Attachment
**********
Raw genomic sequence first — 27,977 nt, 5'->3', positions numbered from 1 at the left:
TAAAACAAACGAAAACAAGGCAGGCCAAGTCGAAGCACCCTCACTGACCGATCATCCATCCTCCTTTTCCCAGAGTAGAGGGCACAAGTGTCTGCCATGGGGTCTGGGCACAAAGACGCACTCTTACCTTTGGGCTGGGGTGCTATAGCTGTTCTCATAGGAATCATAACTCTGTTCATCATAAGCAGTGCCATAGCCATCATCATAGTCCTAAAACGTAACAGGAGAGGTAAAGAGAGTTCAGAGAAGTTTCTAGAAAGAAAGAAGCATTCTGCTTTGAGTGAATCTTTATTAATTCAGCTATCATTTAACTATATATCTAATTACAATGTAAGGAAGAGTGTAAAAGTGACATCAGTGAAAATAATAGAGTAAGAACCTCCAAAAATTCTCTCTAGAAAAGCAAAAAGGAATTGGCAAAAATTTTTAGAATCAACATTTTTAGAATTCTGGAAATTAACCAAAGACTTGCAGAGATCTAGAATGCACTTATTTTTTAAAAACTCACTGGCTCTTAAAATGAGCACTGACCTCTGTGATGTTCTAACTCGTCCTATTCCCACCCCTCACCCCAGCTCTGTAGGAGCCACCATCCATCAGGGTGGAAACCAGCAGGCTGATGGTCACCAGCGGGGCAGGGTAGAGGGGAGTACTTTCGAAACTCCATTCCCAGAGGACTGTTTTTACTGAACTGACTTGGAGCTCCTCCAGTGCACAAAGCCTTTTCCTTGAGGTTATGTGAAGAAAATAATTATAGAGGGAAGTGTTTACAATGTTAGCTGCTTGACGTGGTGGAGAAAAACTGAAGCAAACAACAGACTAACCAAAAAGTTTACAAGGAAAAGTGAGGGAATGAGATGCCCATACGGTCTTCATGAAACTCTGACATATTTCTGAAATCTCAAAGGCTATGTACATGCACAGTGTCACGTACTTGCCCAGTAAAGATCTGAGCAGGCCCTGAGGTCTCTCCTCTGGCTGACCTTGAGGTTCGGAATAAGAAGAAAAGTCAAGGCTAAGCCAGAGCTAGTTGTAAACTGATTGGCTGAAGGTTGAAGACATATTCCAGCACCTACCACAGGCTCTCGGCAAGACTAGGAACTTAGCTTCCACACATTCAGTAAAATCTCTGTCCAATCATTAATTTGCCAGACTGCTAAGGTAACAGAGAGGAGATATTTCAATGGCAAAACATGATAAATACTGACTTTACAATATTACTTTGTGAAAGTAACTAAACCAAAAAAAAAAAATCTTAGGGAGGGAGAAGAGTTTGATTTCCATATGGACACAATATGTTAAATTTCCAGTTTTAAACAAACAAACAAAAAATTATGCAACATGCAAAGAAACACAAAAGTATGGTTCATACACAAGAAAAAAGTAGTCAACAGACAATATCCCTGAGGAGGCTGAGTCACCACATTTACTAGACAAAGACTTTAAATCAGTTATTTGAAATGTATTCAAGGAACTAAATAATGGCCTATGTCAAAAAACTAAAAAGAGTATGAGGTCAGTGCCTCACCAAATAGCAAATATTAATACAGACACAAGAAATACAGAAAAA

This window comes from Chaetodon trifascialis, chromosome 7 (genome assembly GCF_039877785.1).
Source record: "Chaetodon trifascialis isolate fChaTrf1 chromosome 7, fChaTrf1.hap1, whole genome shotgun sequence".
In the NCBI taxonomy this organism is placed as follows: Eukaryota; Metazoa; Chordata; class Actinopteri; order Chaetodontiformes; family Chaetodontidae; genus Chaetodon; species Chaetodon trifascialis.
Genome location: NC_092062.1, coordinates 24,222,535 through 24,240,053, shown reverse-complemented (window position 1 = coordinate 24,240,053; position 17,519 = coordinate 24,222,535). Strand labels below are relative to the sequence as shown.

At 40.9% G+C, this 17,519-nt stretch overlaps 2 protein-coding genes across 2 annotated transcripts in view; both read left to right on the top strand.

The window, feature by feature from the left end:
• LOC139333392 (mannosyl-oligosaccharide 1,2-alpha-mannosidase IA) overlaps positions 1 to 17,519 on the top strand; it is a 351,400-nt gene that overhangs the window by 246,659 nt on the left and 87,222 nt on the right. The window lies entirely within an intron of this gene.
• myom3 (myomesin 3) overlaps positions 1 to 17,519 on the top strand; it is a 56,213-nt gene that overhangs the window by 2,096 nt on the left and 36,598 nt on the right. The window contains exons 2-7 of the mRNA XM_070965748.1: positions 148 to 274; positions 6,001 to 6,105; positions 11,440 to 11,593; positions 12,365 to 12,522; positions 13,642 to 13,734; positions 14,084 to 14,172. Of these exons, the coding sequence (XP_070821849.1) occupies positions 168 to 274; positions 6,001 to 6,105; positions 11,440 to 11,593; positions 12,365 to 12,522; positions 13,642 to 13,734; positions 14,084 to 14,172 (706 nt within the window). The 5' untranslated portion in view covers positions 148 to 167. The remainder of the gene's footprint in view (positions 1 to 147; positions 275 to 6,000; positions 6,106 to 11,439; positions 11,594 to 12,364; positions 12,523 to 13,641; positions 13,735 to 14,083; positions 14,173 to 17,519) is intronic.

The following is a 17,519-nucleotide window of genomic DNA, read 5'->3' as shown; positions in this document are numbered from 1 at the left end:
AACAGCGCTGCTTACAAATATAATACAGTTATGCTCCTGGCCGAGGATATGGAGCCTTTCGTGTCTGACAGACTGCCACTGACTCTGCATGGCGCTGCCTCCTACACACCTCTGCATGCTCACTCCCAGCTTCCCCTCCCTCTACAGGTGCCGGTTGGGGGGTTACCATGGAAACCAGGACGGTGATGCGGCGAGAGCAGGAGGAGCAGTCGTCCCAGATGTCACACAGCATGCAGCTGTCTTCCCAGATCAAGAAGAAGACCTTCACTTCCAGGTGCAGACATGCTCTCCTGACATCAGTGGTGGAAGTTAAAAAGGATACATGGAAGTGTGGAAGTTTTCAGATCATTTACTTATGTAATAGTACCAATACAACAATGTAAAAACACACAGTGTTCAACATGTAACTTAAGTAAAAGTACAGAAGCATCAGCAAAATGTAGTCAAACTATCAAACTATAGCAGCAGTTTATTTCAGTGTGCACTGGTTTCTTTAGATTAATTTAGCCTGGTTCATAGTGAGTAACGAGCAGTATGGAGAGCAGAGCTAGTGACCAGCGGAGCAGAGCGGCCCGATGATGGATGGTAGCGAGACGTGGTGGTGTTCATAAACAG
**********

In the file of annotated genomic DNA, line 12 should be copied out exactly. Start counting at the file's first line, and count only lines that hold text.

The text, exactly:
AACAGCGCTGCTTACAAATATAATACAGTTATGCTCCTGGCCGAGGATATGGAGCCTTTCGTGTCTGACAGACTGCCACTGACTCTGCATGGCGCTGCCTCCTACACACCTCTGCATGCTCACTCCCAGCTTCCCCTCCCTCTACAGGTGCCGGTTGGGGGGTTACCATGGAAACCAGGACGGTGATGCGGCGAGAGCAGGAGGAGCAGTCGTCCCAGATGTCACACAGCATGCAGCTGTCTTCCCAGATCAAGAAGAAGACCTTCACTTCCAGGTGCAGACATGCTCTCCTGACATCAGTGGTGGAAGTTAAAAAGGATACATGGAAGTGTGGAAGTTTTCAGATCATTTACTTATGTAATAGTACCAATACAACAATGTAAAAACACACAGTGTTCAACATGTAACTTAAGTAAAAGTACAGAAGCATCAGCAAAATGTAGTCAAACTATCAAACTATAGCAGCAGTTTATTTCAGTGTGCACTGGTTTCTTTAGATTAATTTAGCCTGGTTCATAGTGAGTAACGAGCAGTATGGAGAGCAGAGCTAGTGACCAGCGGAGCAGAGCGGCCCGATGATGGATGGTAGCGAGACGTGGTGGTGTTCATAAACAG